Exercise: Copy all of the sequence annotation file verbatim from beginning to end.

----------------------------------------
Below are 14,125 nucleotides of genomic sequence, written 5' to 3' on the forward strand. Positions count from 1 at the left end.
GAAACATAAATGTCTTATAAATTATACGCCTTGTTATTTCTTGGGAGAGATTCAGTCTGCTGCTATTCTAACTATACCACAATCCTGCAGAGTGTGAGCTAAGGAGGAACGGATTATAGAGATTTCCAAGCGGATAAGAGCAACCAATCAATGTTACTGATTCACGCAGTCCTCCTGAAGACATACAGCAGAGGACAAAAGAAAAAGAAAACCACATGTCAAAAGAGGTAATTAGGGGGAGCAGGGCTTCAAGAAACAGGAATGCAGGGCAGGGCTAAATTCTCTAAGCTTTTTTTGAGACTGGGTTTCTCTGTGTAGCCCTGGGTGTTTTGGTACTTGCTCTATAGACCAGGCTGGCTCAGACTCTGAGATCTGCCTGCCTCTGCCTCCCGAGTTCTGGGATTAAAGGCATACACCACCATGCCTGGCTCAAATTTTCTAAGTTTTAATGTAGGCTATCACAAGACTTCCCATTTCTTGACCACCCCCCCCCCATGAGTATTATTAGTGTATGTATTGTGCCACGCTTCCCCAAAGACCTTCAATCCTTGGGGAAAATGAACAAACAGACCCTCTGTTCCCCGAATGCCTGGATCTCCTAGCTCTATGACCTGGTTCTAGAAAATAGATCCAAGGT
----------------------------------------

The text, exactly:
Below are 14,125 nucleotides of genomic sequence, written 5' to 3' on the forward strand. Positions count from 1 at the left end.
GAAACATAAATGTCTTATAAATTATACGCCTTGTTATTTCTTGGGAGAGATTCAGTCTGCTGCTATTCTAACTATACCACAATCCTGCAGAGTGTGAGCTAAGGAGGAACGGATTATAGAGATTTCCAAGCGGATAAGAGCAACCAATCAATGTTACTGATTCACGCAGTCCTCCTGAAGACATACAGCAGAGGACAAAAGAAAAAGAAAACCACATGTCAAAAGAGGTAATTAGGGGGAGCAGGGCTTCAAGAAACAGGAATGCAGGGCAGGGCTAAATTCTCTAAGCTTTTTTTGAGACTGGGTTTCTCTGTGTAGCCCTGGGTGTTTTGGTACTTGCTCTATAGACCAGGCTGGCTCAGACTCTGAGATCTGCCTGCCTCTGCCTCCCGAGTTCTGGGATTAAAGGCATACACCACCATGCCTGGCTCAAATTTTCTAAGTTTTAATGTAGGCTATCACAAGACTTCCCATTTCTTGACCACCCCCCCCCCATGAGTATTATTAGTGTATGTATTGTGCCACGCTTCCCCAAAGACCTTCAATCCTTGGGGAAAATGAACAAACAGACCCTCTGTTCCCCGAATGCCTGGATCTCCTAGCTCTATGACCTGGTTCTAGAAAATAGATCCAAGGT